Domestic violence figures 'horrific'
The number of vulnerable women supported by domestic violence charities soared by more than 55 per cent over the last five years.
Safe Ireland revealed nearly 8,000 women and some 3,000 children were given help in 2011, with almost 4,000 admitted to a refuge.
But on 2,500 occasions women, many with children, were turned away because emergency accommodation was full.
Sharon O’Halloran of Safe Ireland, which represents frontline domestic violence services, said the figures are horrific and a sad indictment of Irish society.
“We are dealing with a crime that is committed nearly every hour and certainly every day of the year,” she said.
“Domestic abuse is heart breaking and it is definitely the most under-reported, largely undocumented and certainly unprosecuted crime in the country.”
The charity launched a new ad campaign to get perpetrators to “man up” about domestic violence.
Its annual report for 2011 revealed:
- 42,383 helpline calls were answered by domestic violence services across Ireland, with many woman making repeat calls.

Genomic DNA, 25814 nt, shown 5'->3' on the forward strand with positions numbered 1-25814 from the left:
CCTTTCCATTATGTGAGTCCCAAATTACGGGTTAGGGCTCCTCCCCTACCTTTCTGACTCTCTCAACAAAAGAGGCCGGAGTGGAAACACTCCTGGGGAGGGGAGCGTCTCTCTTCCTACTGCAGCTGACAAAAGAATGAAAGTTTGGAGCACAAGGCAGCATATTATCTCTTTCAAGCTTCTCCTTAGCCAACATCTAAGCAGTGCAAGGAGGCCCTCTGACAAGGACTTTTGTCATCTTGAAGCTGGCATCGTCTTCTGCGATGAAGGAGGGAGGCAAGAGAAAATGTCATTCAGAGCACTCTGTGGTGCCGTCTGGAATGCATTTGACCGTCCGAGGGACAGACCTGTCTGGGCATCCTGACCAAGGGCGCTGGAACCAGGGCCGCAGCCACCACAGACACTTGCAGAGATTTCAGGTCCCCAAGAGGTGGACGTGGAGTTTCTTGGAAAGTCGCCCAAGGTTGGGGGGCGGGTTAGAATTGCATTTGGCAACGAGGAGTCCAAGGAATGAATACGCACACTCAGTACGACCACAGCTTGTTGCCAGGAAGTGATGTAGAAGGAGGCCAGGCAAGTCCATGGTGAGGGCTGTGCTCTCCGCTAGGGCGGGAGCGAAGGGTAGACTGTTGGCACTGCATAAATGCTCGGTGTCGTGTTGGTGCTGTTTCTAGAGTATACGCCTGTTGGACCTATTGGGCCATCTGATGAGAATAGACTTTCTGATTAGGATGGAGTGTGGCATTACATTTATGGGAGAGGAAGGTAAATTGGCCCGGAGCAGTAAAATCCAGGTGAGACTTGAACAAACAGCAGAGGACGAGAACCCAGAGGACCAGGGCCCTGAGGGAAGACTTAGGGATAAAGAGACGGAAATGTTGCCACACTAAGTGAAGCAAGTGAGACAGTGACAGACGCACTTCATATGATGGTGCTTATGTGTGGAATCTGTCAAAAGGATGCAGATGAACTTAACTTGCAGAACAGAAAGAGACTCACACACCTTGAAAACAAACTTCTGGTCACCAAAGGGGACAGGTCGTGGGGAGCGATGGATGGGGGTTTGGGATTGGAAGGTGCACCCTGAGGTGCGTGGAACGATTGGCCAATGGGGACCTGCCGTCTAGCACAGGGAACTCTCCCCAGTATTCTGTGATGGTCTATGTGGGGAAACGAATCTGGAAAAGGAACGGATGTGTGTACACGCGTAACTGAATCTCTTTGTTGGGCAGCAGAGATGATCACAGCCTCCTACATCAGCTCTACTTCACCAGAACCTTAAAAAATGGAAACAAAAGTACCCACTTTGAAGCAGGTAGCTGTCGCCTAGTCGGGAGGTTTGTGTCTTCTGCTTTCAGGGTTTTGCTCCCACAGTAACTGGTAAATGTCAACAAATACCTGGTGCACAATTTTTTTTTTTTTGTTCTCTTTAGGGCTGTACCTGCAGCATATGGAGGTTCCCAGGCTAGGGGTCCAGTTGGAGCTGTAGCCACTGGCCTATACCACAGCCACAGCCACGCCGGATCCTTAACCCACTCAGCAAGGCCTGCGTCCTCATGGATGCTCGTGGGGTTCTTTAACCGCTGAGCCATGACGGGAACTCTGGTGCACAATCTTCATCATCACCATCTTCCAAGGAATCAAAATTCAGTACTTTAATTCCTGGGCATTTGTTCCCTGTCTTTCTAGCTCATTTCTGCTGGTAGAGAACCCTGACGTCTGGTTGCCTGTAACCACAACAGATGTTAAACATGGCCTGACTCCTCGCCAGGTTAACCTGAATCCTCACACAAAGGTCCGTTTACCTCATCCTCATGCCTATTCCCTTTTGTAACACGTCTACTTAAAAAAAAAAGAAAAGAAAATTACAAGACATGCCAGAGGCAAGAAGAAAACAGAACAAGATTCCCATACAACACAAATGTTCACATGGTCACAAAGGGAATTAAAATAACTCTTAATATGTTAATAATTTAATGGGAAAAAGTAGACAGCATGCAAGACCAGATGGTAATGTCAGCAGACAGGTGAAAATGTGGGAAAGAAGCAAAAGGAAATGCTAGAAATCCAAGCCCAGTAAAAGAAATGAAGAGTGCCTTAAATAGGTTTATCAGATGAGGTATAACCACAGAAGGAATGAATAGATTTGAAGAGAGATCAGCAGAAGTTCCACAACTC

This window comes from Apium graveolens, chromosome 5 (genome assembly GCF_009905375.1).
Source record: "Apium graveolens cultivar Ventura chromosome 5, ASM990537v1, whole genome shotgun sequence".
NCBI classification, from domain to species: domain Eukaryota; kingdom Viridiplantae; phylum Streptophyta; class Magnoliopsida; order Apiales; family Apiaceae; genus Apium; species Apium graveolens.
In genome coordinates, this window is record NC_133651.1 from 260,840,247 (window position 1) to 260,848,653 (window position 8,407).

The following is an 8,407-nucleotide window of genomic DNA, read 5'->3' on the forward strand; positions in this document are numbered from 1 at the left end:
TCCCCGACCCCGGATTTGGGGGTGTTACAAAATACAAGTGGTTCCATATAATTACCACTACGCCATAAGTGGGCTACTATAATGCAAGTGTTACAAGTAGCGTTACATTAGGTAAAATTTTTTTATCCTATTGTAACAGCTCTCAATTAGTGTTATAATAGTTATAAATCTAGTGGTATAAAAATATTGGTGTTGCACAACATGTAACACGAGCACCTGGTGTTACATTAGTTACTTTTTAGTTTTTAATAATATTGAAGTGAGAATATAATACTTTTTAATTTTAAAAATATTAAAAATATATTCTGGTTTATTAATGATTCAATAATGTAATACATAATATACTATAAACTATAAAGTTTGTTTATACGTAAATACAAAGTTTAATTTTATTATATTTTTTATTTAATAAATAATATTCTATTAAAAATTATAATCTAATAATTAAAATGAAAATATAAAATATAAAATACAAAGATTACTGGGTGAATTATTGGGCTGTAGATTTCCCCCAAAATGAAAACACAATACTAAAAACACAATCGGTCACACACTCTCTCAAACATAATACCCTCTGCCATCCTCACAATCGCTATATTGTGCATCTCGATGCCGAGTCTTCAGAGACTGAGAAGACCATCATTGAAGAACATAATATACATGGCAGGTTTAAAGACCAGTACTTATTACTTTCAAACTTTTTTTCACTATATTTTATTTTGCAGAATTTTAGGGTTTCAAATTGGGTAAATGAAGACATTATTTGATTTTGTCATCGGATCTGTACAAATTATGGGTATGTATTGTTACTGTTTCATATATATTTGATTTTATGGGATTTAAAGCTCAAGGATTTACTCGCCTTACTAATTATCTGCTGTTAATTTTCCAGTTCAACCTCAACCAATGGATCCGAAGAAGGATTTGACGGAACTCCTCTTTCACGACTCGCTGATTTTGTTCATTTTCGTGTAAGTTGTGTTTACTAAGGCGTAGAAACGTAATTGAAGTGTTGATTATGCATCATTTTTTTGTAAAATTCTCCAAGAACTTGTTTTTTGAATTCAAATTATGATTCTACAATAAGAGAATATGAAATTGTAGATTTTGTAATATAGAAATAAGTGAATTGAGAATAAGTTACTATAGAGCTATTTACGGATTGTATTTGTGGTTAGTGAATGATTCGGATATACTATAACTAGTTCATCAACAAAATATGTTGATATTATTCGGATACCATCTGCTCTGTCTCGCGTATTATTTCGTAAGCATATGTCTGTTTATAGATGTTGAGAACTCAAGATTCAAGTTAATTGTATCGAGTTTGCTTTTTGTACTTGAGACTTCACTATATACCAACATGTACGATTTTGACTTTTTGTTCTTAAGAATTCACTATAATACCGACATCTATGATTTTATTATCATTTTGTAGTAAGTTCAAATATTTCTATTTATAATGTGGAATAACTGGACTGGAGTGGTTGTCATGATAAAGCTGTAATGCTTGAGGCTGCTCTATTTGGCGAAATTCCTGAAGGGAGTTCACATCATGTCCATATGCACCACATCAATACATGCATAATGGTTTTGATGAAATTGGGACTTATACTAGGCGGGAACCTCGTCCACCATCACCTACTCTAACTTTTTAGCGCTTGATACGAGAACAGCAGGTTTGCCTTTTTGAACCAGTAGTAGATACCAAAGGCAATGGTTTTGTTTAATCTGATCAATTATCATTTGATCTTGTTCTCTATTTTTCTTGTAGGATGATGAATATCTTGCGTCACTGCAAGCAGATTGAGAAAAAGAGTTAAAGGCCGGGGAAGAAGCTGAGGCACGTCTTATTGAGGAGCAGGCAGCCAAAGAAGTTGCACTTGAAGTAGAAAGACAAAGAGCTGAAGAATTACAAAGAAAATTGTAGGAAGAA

- 7,797 women received support, up 56.6 per cent since 2007 and 14.5 per cent since 2010.
- 3,066 children were helped, up 5.3 per cent since 2007.
- 1,686 women were admitted to refuge, up 25 per cent since 2007, along with 2,142 children.
- 5,959 women received face-to-face supports like counselling, advocacy or court accompaniment, up almost 68 per cent since 2007 and 17.5 per cent since 2010.
Ms O’Halloran said the stark new campaign switches the focus, for the first time, from the needs and views of survivors - mostly women and children - to the actions and words of those who control and abuse — mostly men.
The disturbing messages in the ad are stories of control, violence and sexual abuse that women have told staff many times over, she added.
“Man up is also putting the warped rationale of men who abuse out in the open,” said Ms O’Halloran.
“The more the perverse message of abusers is shared beyond the privacy of closed doors, the more it will be exposed, challenged and changed.”